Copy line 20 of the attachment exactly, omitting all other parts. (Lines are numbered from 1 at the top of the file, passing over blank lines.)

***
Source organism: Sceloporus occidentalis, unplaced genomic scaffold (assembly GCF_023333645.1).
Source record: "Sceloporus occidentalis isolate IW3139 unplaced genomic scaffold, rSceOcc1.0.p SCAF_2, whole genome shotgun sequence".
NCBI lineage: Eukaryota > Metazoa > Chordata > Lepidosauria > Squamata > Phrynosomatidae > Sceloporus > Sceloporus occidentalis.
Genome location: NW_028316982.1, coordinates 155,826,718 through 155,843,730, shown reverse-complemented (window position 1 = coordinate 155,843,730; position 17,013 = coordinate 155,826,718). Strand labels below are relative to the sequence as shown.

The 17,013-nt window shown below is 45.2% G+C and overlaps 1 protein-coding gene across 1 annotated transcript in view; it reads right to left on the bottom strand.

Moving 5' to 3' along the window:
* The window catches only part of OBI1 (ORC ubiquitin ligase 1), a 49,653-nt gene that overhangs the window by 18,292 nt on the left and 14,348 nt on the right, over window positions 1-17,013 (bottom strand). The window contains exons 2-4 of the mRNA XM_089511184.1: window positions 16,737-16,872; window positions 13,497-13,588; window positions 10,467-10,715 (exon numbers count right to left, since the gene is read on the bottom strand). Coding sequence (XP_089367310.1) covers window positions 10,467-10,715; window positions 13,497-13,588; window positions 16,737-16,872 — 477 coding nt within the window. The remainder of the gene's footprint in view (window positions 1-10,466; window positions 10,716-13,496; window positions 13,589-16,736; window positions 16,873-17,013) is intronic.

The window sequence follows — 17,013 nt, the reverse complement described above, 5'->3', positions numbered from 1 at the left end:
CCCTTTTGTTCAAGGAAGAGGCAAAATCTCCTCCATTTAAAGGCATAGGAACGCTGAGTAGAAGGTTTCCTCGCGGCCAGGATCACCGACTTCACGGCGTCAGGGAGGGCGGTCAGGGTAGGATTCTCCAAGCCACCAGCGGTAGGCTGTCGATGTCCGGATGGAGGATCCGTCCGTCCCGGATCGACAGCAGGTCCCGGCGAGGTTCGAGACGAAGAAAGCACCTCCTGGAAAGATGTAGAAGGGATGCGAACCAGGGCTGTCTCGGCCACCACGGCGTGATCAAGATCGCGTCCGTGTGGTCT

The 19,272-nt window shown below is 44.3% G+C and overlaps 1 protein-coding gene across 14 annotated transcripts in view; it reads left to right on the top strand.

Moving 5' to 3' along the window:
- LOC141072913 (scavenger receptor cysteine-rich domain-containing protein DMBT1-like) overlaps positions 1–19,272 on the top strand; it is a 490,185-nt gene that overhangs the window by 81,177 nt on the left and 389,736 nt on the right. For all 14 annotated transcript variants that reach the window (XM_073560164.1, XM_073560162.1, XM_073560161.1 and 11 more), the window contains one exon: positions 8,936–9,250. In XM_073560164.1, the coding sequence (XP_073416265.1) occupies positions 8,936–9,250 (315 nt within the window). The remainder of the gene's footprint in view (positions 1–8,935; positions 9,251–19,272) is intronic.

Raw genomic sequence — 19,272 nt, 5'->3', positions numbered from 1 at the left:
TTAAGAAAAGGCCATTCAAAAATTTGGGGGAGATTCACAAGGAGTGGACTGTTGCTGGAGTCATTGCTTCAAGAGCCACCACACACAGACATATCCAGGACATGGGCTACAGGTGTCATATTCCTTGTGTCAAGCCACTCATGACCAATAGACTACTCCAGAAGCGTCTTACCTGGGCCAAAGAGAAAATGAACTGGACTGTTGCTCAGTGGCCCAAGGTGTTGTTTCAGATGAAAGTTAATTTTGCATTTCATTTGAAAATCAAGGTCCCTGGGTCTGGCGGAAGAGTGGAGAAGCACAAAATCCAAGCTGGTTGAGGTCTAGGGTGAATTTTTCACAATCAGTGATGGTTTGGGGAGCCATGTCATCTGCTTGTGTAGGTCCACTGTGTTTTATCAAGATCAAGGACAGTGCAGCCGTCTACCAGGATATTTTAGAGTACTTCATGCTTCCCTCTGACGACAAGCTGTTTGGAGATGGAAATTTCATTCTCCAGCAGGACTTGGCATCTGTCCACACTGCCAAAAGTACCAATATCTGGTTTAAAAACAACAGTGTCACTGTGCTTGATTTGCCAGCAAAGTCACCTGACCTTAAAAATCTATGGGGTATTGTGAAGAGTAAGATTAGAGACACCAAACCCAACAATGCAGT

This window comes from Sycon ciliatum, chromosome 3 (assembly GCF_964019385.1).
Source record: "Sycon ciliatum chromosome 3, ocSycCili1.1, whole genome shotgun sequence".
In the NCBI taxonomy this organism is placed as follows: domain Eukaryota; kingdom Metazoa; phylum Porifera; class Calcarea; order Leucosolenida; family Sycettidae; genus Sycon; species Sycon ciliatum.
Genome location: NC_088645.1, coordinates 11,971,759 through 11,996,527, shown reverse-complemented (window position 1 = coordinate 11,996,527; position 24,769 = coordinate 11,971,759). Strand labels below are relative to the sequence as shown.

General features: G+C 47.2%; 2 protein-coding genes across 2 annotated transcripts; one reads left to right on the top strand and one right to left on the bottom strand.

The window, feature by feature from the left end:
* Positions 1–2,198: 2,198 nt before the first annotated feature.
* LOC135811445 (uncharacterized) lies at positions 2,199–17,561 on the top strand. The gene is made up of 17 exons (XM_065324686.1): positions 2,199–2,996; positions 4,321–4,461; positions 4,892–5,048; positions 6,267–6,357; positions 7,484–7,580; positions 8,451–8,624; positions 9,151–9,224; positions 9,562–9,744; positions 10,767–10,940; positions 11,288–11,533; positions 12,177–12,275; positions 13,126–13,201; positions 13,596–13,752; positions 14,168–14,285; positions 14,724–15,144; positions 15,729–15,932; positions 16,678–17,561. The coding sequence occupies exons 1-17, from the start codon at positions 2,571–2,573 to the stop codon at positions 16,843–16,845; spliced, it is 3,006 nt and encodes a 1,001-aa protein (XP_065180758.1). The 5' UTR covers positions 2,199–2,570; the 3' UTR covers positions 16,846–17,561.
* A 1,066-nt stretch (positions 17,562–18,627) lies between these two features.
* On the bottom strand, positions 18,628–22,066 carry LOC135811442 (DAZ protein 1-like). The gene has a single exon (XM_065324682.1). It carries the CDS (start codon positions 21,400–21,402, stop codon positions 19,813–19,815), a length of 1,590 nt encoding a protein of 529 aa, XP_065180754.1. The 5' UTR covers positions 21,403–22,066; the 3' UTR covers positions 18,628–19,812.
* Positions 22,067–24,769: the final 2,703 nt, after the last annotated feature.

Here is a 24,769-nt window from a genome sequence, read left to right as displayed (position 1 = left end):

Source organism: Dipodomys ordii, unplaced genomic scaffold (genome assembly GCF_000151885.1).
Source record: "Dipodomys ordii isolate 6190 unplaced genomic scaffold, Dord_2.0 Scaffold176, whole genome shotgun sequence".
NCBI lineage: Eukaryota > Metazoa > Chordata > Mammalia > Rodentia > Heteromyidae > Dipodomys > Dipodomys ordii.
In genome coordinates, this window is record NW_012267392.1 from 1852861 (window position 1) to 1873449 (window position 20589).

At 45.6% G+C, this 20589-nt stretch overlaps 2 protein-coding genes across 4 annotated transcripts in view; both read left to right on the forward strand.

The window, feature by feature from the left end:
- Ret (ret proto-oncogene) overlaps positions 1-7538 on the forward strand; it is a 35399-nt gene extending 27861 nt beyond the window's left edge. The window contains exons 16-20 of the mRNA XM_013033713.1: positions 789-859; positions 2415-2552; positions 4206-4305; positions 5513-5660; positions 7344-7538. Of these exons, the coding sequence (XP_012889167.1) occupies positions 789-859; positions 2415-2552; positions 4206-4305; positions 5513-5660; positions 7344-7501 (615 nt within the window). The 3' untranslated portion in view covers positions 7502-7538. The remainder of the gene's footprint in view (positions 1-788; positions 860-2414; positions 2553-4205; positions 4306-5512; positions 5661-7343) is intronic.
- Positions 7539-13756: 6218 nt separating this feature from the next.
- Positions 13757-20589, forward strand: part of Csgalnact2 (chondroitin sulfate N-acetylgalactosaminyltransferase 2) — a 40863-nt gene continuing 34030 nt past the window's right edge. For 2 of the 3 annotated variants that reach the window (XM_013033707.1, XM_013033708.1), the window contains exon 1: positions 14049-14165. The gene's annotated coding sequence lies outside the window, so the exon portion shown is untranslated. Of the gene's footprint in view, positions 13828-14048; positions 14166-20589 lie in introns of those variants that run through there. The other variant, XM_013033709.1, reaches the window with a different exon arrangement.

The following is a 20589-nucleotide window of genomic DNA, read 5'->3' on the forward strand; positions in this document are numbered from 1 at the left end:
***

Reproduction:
The window, feature by feature from the left end: